FAQ

General

Why is it important to preserve public television programs?

“The impact of television on our culture is. . . indescribable. There’s a certain sense in which it is nearly as important as the invention of printing.” — Carl Sandburg

Worldwide, more than 30 million hours of unique television programming are broadcast every year. Yet only a tiny fraction of this vast output is preserved for future reference — and only a fraction of that preserved footage is publicly accessible. Most television broadcasts are simply lost forever.

For better or for worse, television has transformed our lives. Since its invention more than 50 years ago, television has joined books, magazines and newspapers as a major keeper of our cultural and historical record.

Television has produced and reflected much of our shared cultural, social and political experience since the last half of the 20th century. The medium brings us sound and moving images, distracts us with made-up stories, shows us true events, takes us to real places we may never see in person, and introduces us to the sounds and images of actual people, giving it a power and emotional impact that has the ability to educate us, move us, and touch us deeply.

And almost as long as television has been around, archivists have been working to preserve selected programs so we can see the popular images and events of our past that have been captured for the small screen.

You may have heard television commonly described as “a vast wasteland…”, a phrase used by Newton Minow who was Chairman of the FCC when he made this remark in 1961. But in the same speech, he also said that ”“when television is good, nothing — not the theater, not the magazines or newspapers — is better.””

Public television is a major part of this landscape. Created with a mission to educate, enlighten, engage and inform, public television has been broadcasting since 1950’s initially with a focus on instructional and scholarly programs. Soon, it branched out to a more general public service mission that featured cultural performances, lectures and political discussions, news reports and programs specifically for children.

“Non-commercial TV … should be our Lyceum, our Chautauqua, our Minsky’s, and our Camelot. It should restate and clarify the social dilemma and the political pickle. Once in a while it does, and you get a quick glimpse of its potential.” — E.B. White

That legacy continues today, where the vision for public television is to …“be a unifying force in American culture, a lens through which we can understand our diverse nation and the world… by challenging the American mind; inspiring the American spirit; preserving the American memory; enhancing the American dialogue; and promoting global understanding ….”

Through such national programs as ”Great Performances, Frontline, Wide Angle, American Experience, American Masters, NATURE, Nova, Masterpiece Theatre”, and many, many others, public television has had an indelible impact on shaping our collective identity. That is why the Library of Congress sees public television as an important representation of the values and issues we cherish over time.

“Public television has been responsible for the production, broadcast and dissemination of programs which form the richest audiovisual source of cultural history in the United States.” — Report to the Librarian of Congress

With the rapid ascent of digital media and the ethereal environment of the internet, saving these programs to make them accessible to future generations is especially critical.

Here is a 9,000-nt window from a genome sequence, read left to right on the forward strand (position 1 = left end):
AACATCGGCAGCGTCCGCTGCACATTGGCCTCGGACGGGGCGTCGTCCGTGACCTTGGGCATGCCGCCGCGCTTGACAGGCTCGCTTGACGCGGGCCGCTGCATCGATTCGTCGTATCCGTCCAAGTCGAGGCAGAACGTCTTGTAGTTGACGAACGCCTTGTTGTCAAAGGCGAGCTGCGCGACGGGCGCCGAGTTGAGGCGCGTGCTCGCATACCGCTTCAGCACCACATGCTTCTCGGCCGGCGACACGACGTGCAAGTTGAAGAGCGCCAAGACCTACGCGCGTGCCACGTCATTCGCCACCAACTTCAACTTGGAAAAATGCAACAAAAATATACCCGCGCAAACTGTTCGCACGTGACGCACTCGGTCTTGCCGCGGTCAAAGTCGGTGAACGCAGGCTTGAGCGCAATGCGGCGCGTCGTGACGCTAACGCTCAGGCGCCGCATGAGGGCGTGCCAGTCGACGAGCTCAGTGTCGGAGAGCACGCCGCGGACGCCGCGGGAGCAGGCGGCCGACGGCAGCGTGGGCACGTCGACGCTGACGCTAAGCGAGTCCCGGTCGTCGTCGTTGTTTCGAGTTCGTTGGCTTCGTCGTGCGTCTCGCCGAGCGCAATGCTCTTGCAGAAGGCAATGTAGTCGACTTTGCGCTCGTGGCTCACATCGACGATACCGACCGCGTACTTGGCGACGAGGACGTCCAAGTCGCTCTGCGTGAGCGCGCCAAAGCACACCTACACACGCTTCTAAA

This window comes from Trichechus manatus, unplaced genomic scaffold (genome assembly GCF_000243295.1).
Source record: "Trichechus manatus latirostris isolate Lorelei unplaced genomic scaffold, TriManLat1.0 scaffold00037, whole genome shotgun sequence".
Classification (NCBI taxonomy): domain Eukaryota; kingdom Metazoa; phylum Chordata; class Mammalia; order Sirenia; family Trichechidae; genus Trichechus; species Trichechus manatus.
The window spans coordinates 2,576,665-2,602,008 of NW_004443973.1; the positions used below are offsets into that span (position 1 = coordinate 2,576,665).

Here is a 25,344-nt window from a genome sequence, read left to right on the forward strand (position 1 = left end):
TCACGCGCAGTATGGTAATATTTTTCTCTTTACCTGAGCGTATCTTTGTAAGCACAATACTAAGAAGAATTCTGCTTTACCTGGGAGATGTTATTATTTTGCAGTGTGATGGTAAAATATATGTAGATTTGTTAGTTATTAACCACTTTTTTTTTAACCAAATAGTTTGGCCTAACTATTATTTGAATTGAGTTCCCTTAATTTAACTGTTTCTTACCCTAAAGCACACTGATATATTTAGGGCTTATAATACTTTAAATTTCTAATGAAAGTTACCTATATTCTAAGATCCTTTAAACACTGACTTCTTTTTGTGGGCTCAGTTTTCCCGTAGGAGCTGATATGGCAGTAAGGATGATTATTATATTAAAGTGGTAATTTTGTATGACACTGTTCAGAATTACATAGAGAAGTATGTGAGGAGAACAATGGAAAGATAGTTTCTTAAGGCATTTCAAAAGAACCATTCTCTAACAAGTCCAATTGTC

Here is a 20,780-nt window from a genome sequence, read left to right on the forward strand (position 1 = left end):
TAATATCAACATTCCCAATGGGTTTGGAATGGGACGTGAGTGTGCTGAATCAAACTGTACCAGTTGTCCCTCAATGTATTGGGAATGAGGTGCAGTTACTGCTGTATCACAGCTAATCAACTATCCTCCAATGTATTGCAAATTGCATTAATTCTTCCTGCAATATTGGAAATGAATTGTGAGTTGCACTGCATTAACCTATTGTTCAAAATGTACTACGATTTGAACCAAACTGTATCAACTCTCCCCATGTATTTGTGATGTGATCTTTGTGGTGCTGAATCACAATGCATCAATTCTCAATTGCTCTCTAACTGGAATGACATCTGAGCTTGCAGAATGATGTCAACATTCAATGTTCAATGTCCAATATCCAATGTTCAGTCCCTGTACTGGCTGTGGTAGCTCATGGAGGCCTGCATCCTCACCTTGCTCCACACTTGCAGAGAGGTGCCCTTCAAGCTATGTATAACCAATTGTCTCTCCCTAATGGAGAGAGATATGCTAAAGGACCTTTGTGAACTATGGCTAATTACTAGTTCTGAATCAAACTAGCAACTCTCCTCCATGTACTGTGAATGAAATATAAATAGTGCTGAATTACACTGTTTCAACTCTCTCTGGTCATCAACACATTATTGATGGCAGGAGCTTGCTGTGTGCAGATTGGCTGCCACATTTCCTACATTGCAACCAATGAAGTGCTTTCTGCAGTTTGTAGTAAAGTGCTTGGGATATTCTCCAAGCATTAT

What does it mean to ‘preserve’ a program?

In archival circles, there are three terms that generally describe efforts to protect and preserve materials –

Conservation – an umbrella term generally used to describe having the responsibility for caring for the ‘objects’ to be protected. Conservation includes both Preservation and Restoration.

Preservation – since all objects deteriorate, preservation means taking actions that will keep an ‘object’ from deteriorating. This often involves trying to stop, slow down or limit damage through controlling temperature and humidity, storing the objects using proper shelving and handling, and similar practices.

Restoration – are activities that try to return a damaged object to its original form, or reproduce it as it was created.

In terms of preserving public television programs, we try to save a program just the way it is broadcast. For decades, programs were recorded on videotape, so virtually all television archives today are comprised primarily of collections of videotapes, many going back 40 or even 50 years.

These materials can be surprisingly fragile. Videotape degrades, formats change, machines to playback old tape fail. Ensuring that material in the archives doesn’t decay over time is a major challenge, as is restoring materials that have decayed.

To preserve these videotapes and help keep them from deteriorating – shedding magnetic coating, glue getting moldy, and similar damage — we try to keep them in climate controlled storage, stored in plastic boxes and shelved on their edges like books. These conditions will help conserve the tapes and slow down the deteriotation over time, but they won’t totally arrest it.

At the same time, we have tapes in many formats that are totally obsolete and they cannot be played back on current tape recorders – the tapes are very fragile, and the old machines that can play them back also need special maintenance. Aging videotape itself can’t really be restored – but in many cases, the images on the videotape can be recovered.

Instead, the process involves remastering the videotape. The tape is played back carefully to get the best possible image, and a new copy is made in the current format providing the highest quality with the most (projected) longevity. Then the original tape is put back in storage and all new copies are made from the new master copy of the program.

Preserving programs produced in digital formats presents a different set of problems. The major issue in saving digital video files is being able to play them back accurately. Video files are large and complex, with a lot of extra information attached like closed captions, that also has to be properly preserved.